Published Tuesday, July 14, 2009 | 9:16 a.m.
Updated Tuesday, July 14, 2009 | 9:19 a.m.
WASHINGTON - More details are emerging today about the confrontation between Republican Sen. John Ensign and his peers from his Christian home on Capitol Hill over his affair.
Former Rep. Steve Largent, who was involved in the discussion, told the Tulsa World that he and other peers intervened because Ensign was "wandering off the reservation."
Largent said that while the men at the home give one another license to keep each other in line, the direct confrontation of a lawmaker was unusual.
Largent, a former Republican congressman from Oklahoma no longer lives at the C Street house but remains close to his colleagues, attending weekly dinner and counseling sessions, he told the paper.
Largent disputed claims from the woman's husband, Doug Hampton, that it was suggested a payment be made as restitution to the woman. Cynthia Hampton was Ensign's campaign treasurer at the time, and her husband, Doug Hampton, was one of Ensign's top aides.
Largent said Doug Hampton was not present for the confrontation and that Oklahoma Sen. Tom Coburn, who arranged the meeting, did not suggest any payment as Doug Hampton has said.
"I think learning of the money situation was a shock to everybody," Largent told the paper. He represented Oklahoma in Congress from 1994 until 2002.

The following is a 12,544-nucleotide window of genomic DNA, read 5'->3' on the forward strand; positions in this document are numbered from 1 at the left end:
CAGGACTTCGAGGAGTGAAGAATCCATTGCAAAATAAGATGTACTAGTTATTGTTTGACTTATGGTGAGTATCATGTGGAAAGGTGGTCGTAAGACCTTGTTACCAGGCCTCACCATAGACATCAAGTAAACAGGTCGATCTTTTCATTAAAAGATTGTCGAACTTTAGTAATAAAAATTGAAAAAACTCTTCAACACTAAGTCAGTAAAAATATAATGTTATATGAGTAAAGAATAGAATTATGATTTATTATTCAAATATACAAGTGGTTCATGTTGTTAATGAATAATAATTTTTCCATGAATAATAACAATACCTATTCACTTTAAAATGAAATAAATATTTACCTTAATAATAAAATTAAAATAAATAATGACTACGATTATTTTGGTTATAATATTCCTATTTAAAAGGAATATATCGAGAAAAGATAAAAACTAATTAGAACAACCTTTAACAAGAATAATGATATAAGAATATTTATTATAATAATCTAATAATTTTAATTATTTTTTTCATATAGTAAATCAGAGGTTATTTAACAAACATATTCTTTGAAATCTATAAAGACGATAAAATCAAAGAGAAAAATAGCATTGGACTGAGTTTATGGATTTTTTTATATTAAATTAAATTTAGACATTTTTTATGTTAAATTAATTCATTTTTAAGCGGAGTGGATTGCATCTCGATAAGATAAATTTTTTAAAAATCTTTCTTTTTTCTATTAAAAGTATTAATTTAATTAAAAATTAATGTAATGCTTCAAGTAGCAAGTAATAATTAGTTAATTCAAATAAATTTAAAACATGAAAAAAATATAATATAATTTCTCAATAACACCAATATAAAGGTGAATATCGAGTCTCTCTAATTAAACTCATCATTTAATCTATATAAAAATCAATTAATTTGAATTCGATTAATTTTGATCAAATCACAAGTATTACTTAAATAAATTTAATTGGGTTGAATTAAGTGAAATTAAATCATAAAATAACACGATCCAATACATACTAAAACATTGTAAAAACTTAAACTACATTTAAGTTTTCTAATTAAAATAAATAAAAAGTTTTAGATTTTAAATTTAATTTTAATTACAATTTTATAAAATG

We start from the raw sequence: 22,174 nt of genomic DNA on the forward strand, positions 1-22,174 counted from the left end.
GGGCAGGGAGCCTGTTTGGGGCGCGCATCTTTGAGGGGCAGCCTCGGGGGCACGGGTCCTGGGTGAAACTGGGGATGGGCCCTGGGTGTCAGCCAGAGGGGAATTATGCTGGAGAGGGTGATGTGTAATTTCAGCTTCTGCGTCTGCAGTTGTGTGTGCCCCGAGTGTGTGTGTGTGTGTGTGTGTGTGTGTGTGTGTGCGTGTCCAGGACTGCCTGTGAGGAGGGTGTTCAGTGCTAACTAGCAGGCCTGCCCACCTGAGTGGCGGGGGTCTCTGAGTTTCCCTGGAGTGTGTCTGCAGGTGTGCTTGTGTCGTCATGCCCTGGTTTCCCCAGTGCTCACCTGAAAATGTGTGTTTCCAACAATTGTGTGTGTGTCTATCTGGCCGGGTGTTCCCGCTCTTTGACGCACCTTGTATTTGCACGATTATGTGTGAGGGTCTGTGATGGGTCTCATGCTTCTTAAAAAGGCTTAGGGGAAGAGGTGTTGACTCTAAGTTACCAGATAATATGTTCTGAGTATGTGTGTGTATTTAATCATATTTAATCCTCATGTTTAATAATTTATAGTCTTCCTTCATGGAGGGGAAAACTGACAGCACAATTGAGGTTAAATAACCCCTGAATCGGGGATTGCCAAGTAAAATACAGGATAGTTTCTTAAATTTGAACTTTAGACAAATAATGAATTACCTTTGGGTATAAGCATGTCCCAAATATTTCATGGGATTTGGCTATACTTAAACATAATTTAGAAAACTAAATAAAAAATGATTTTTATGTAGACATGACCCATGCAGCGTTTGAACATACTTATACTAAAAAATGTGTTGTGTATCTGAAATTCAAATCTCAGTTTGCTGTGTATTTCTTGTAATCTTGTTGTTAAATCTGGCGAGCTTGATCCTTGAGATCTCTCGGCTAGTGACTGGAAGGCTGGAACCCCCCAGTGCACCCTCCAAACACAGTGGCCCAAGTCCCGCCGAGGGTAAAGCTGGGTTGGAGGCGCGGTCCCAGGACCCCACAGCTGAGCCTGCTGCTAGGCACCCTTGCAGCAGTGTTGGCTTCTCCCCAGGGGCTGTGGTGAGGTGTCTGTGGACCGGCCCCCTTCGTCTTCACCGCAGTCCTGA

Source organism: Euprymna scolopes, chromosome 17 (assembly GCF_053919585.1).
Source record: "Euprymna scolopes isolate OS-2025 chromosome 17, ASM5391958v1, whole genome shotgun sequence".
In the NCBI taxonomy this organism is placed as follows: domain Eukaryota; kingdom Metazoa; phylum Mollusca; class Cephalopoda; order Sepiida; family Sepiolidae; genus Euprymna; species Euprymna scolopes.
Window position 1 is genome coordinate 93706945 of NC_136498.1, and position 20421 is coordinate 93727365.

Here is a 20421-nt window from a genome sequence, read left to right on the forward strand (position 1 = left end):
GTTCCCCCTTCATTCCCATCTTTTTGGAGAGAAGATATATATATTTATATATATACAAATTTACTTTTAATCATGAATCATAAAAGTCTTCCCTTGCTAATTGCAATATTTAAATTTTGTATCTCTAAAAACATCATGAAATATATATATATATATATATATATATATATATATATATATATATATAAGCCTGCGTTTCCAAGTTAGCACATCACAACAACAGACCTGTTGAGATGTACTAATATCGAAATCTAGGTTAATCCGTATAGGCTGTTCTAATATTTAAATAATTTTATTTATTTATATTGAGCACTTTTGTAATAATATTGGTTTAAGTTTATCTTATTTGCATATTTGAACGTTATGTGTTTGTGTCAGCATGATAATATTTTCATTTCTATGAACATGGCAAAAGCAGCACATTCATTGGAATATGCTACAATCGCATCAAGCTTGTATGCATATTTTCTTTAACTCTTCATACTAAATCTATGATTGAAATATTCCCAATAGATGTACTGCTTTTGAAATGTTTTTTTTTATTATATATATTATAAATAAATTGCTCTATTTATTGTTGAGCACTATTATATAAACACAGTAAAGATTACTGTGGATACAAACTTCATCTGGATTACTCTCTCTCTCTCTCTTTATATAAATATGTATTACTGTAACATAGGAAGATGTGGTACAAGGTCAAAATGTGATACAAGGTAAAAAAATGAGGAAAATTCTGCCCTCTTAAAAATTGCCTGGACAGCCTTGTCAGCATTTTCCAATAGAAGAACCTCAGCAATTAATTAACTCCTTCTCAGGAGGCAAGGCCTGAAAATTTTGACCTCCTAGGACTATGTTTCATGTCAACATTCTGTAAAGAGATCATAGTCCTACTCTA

According to the Tulsa World:
Largent said the confrontation with Ensign grew out of an understanding among a number of lawmakers who live in a townhouse near the U.S. Capitol....
"We are all very good friends. He (Ensign) was wandering off the reservation," he explained. "Our feeling is that if anybody does that and does it willfully that we are asking them not to live at C Street anymore."
Largent said each of the men who live in the house has given others "license" to confront each other if "there's something going on that shouldn't be going in someone's life."
Still, he conceded the confrontation with Ensign was unusual.
"In my perspective, particularly in this environment when you are talking about members of Congress, guys in office just don't get confronted that often, particularly by their peers," Largent said.
He said the group who confronted Ensign left unsure of its impact but eventually the meeting produced a "good result."
Largent said the goal was to persuade Ensign to end the affair and allow his family to repair itself.
The full story is here.
Largent's comments dispute those Doug Hamton told Las Vegas Sun columnist Jon Ralston last week in an exclusive interview.
Doug Hampton said that Coburn suggested a payment to the family as restitution.
Coburn has confirmed he was at the February 2008 intervention, but strongly denied he suggested a payment, saying he only counseled Ensign to end the affair and repair the damage.
Ensign has since disclosed his parents paid the family $96,000 in April 2008 around the time Cynthia and Dough Hampton stopped working for the senator.